Mental Health In The Infosec Field
Shedding light on high burnout rate and other mental health issues we consistently face
The news of Simone Biles, possibly the greatest gymnast in the world, pulling out of Olympic competition due to mental health reasons shocked the world. I cannot commend her enough for shedding light on such an important topic. The brain and body are more connected than we think, and more needs to be done in society and the medical field to reconcile it1.
As security professionals, there is a lot of stress that we must endure as part of our day-day jobs trying to protect the company’s information from bad actors and good actors alike.
Here are some examples:
P0 Security Incidents, especially longer running ones or any that requiring public notification / spotlight
Security vulnerabilities outside of your control to remediate
Dealing with the baggage of previous security cultures
Delicately convincing others their baby is ugly and that something needs to be done about
Constant uphill battles throughout tenure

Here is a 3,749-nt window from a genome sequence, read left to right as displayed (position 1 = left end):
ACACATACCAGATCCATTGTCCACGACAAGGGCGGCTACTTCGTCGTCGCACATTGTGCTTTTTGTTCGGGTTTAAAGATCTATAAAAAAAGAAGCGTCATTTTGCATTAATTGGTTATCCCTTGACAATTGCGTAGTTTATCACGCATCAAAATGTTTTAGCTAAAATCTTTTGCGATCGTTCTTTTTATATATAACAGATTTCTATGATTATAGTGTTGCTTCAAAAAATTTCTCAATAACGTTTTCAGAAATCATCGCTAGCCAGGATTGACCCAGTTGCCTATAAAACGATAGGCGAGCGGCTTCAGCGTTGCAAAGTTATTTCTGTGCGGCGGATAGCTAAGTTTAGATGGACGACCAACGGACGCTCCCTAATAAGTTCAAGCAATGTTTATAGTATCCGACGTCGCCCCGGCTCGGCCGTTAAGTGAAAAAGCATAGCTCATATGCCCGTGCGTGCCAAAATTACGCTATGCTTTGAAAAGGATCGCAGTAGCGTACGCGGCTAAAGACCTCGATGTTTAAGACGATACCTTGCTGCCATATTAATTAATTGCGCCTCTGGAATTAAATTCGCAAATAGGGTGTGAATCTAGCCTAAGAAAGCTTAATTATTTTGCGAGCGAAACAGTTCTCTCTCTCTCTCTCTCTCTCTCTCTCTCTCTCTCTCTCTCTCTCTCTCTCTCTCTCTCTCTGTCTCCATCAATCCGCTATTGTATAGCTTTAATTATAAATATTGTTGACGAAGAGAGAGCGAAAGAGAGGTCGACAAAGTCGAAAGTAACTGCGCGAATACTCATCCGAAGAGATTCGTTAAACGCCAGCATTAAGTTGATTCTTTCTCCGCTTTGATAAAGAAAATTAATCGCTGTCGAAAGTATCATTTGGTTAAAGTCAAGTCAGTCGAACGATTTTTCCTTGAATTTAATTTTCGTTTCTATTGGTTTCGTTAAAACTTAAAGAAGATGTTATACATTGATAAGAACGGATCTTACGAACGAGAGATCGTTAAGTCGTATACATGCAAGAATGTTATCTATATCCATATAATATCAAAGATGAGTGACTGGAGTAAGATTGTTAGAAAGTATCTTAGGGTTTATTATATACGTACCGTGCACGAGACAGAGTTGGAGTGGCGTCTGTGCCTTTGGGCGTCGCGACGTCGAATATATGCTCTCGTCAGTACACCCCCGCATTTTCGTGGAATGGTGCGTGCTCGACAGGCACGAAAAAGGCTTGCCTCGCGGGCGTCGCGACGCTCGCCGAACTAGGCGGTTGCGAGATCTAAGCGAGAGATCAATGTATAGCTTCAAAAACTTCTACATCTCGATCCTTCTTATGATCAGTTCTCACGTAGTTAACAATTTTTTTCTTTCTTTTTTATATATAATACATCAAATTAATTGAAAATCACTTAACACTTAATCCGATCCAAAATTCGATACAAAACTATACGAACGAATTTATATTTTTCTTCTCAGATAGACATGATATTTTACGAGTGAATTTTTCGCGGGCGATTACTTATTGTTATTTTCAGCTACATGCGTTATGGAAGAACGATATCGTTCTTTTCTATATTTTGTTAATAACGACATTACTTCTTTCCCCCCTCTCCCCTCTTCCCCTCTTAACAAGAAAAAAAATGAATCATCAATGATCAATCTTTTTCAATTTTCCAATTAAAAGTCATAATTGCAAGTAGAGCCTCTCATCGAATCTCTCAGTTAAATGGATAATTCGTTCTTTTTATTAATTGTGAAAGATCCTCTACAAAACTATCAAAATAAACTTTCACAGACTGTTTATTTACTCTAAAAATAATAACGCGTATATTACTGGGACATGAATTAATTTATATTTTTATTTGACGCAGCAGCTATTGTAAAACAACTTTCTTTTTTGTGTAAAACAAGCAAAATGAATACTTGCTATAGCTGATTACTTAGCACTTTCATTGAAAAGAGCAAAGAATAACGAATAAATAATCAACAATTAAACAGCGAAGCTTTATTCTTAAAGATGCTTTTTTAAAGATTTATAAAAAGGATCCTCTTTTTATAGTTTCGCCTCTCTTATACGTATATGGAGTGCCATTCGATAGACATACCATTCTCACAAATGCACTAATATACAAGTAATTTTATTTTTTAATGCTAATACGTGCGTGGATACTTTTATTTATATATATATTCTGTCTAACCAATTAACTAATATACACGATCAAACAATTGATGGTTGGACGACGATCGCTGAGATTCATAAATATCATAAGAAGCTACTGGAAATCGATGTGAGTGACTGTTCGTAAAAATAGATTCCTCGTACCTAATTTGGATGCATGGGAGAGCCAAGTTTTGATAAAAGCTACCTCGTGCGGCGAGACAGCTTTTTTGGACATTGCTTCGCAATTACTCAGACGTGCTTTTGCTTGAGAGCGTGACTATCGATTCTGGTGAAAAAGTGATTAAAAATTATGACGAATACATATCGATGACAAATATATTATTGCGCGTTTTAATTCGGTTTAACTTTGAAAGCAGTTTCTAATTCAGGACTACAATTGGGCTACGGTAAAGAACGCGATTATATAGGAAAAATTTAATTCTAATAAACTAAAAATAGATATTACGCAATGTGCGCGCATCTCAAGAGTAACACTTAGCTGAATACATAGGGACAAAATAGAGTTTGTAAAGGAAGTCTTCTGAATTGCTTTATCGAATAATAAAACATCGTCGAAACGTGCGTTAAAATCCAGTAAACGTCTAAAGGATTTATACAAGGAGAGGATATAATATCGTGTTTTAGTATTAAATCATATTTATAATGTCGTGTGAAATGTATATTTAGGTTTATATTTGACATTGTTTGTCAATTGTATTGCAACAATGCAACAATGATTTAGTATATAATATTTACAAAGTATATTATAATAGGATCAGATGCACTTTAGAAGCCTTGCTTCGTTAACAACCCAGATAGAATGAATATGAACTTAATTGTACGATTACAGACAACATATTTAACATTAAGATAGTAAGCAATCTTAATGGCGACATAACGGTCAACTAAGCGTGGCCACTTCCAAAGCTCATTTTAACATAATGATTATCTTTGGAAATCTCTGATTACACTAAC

Being second guessed for every decision
Educating and communicating clearly on risks or security of a situation
Accepting the business’s decision to not remediate an item
At the end of the day, burnout from issues like the above are rooted in one or more of the following:
Any of these factors may be largely influential in your burnout or survival of a situation.
Don’t get me wrong, I’ve been lucky to work with excellent clients and companies. However, I have many friends that are in situations that seem almost impossible to overcome, no matter how saintly they are.
Mental Health In Cybersecurity Resources
I want to leave you with a list of resources that expand more on this topic. Mental Health, along with Neuroscience and Cognitive Psychology, are topics near and dear to my heart. I would love to expand on this more in the future.
Hope you are mentally well.